AL Heilman Art
July 06, 2020
Would we ever want to go back to the way things were before Covid 19?
That's the question I, and so many other friends are asking. The pandemic is reshuffling life if many unexpected ways. No doubt this virus has caused so much loss of jobs and human life. Having a loved one die without any family contact is distressing and beyond what we could ever imagine. As we listen to the news from friends and learn of so much loss and pain our hearts break. Sympathy goes out to those who have lost so much. But, we are are also witnessing some rather profound positives.
Families are spending time together. Old friends that you had not talked to are now zoom buddies for evening cocktail connections. The hype and razzle of celebrities has faded and the true heros are being recognized. Our front line workers such as garbage men, janitors, grocery workers, and health workers are now being appreciated.
The environment has rebounded without all the pollution and blue skies have returned to places that several months ago this was only a utopian dream.
We are learning that we probably don't need all the junk we buy on a whim that fills the garage and so many storage facilities. We are also learning that we are all in this together.
The forced early opening of states is not translating into everyone saying yes and to ignoring science. Many businesses owners and citizens are staying home/closed and are continuing with social isolation despite the politicians decrees. We are a long way from being over this crisis.
Much has changed in this pandemic. It's time we cherish the unparalleled access to the most important things in our lives, family and friends.
Al Heilman MD
June 02, 2020
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May 03, 2020
We too are treasuring time at home and with family and friends. For family, we talk on the phone or FaceTime. But what I hope will continue for years to come are our neighborhood driveway visits. We gather 2-3 times a week for about an hour in the evening. Our sharing and remembering has nurtured an invaluable bond. We are an active 55 community living in our own homes. Most of us are retired so do not have the responsibilities of work or home schooling. Having said that, we pray for the world and share our resources in ways to help others. We treasure one another. Thank you for your words of wisdom! 🤗🙏
July 06, 2020
July 06, 2020
July 06, 2020
One of my first creative steps was when I built a Soap Box Derby car. On my 3rd attempt I won the local Soap Box Derby in DeKalb, Illinois. That qualified me for the national race in Akron, Ohio. That was exciting, even though I lost. But, I learned that you have to pay careful attention to detail. On my first attempt, I had the steering cable wrapped backwards on the steering column and ended up hitting a hay bail at the end of the course!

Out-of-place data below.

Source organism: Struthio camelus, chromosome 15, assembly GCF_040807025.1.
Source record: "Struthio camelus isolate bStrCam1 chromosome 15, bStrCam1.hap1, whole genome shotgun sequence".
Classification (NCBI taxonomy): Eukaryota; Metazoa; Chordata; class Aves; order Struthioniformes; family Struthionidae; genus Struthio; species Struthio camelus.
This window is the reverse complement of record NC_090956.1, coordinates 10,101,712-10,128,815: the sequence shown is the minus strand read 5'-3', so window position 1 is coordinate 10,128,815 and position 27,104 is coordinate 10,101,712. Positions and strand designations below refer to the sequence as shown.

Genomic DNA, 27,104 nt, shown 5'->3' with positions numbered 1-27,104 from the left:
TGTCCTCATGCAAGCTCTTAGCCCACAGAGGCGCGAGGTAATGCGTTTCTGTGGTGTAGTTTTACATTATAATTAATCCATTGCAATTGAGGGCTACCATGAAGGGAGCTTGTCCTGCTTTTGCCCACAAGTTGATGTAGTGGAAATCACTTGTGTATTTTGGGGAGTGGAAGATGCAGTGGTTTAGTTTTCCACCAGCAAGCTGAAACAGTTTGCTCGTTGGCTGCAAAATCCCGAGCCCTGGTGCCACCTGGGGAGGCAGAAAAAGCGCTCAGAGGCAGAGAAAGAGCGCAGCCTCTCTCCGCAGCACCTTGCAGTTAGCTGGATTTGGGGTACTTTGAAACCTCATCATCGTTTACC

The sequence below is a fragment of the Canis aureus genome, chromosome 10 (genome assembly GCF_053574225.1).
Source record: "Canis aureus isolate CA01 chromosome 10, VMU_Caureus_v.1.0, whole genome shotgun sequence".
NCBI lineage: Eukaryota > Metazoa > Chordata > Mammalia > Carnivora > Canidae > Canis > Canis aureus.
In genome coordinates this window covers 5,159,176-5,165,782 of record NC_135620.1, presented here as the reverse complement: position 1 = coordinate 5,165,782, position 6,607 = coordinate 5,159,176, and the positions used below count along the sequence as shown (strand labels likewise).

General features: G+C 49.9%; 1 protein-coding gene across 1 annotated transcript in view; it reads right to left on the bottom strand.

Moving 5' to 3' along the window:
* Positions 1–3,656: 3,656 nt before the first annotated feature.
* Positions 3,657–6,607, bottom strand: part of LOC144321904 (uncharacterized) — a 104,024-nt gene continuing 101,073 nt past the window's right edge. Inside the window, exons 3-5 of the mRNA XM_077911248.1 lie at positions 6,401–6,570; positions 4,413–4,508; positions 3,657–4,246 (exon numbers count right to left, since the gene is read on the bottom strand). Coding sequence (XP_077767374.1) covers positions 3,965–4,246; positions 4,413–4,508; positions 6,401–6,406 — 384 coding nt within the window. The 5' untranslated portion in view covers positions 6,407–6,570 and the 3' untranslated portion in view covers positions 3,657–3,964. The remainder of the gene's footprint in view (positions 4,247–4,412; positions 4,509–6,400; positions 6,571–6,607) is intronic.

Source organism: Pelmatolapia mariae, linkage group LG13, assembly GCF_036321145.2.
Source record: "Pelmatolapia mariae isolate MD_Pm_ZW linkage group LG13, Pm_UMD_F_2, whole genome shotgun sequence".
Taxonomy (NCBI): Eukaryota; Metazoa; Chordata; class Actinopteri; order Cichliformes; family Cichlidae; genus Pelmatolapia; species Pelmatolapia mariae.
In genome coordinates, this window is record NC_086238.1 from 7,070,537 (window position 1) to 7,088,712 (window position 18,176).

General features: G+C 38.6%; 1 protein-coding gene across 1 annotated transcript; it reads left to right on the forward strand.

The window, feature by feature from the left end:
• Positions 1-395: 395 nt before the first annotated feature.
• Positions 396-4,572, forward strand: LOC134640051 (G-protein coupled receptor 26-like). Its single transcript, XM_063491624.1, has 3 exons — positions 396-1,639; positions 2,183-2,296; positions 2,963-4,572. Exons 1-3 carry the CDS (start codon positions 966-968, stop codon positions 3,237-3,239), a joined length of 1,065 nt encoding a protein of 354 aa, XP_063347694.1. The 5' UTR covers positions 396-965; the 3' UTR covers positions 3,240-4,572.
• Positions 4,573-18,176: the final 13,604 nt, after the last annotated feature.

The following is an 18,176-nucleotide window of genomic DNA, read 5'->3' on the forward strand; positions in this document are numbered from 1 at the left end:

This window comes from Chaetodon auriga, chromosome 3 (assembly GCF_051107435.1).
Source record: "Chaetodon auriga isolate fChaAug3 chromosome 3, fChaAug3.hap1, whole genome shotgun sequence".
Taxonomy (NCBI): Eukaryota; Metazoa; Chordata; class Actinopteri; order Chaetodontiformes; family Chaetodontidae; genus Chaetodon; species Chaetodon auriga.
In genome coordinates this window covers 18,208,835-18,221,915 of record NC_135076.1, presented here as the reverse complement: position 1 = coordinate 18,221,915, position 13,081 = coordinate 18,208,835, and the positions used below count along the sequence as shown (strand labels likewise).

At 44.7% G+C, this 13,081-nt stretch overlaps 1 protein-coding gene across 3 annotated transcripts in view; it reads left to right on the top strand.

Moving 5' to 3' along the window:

I loved photography at an early age. As a teenager I built a darkroom. Photography is still is a passion of mine: I photograph daily in my creative process. I went to a university run lab school for Junior High. I used a binary computer with punch tapes as an entry tool…55 years ago. We had a wood and metal shop at the school. In High School I gravitated to the drafting classes and wood and metal shop: Learning to visualize and think in 3 dimensions is a gift from those classes. I have designed and built many homes, including my current lake home/studio. I seriously considered studying architecture in college, but medicine won me over.
I always believed that healing was my natural calling. When I was younger, I went to pharmacy school, then, to medical school. This led to my becoming an orthopedic spine surgeon: Over twenty-five-years, I helped many people, with broken and injured spines, stand up straight and regain function. But, being 6’8”, the years of my bending over an operating room table caught up with my genetic inheritance. Knowing a life’s journey never follows a straight line, my body challenged me to develop a new paradigm once I left the operating room.
I use the sunrises and sunsets as my palette and the changes in nature as my inspiration. This provides me an evocative and healing ethos. I count myself lucky to live my passion. My work communicates a feeling of peace, harmony and a profound respect for nature and humanity.
I also explore the social issues we face as humans and as a society. My work brings attention to the recognition and acceptance of the many wounds that have been present in our society for far too long. We all need to work together so that we have equal access to the law, education and healthcare no matter what our race or color. Examples of this work are three pieces: Black Lives Matter, Genes, and SOS: Our Guns or Our Children.
Black Lives Matter
Fused Glass with acrylic on canvas covered wooden panel. 30x30 x3
Fused Glass mounted on a Canvas covered wooden panel, Acrylic. 30x30x3
SOS: Our Guns or Our Children
30 x 30 x 3 Fused glass on canvas covered panel with acrylic and colored pencil.
One of the challenges I face every day is getting to and staying in the creative flow. I am not afraid of failure, experimenting and taking risks. Much of my work goes through an ugly or challenging phase, before the final finishes and additions. I have learned to push through, not stopping until I feel whole. Art, on my best days, is nirvana, peace and ecstasy. On bad days, it provides a meditative internal mind therapy. I have learned to use problems and roadblocks as a stimulus for creativity.
My work is sold online thru this website. During the Covid 19 pandemic I have closed my in-person galley due to health exposure risks. If you are interested in a work or a commission let me know, and we can facilitate the process. I appreciate your time spent visiting this website. Stay safe and wear a mask when around others.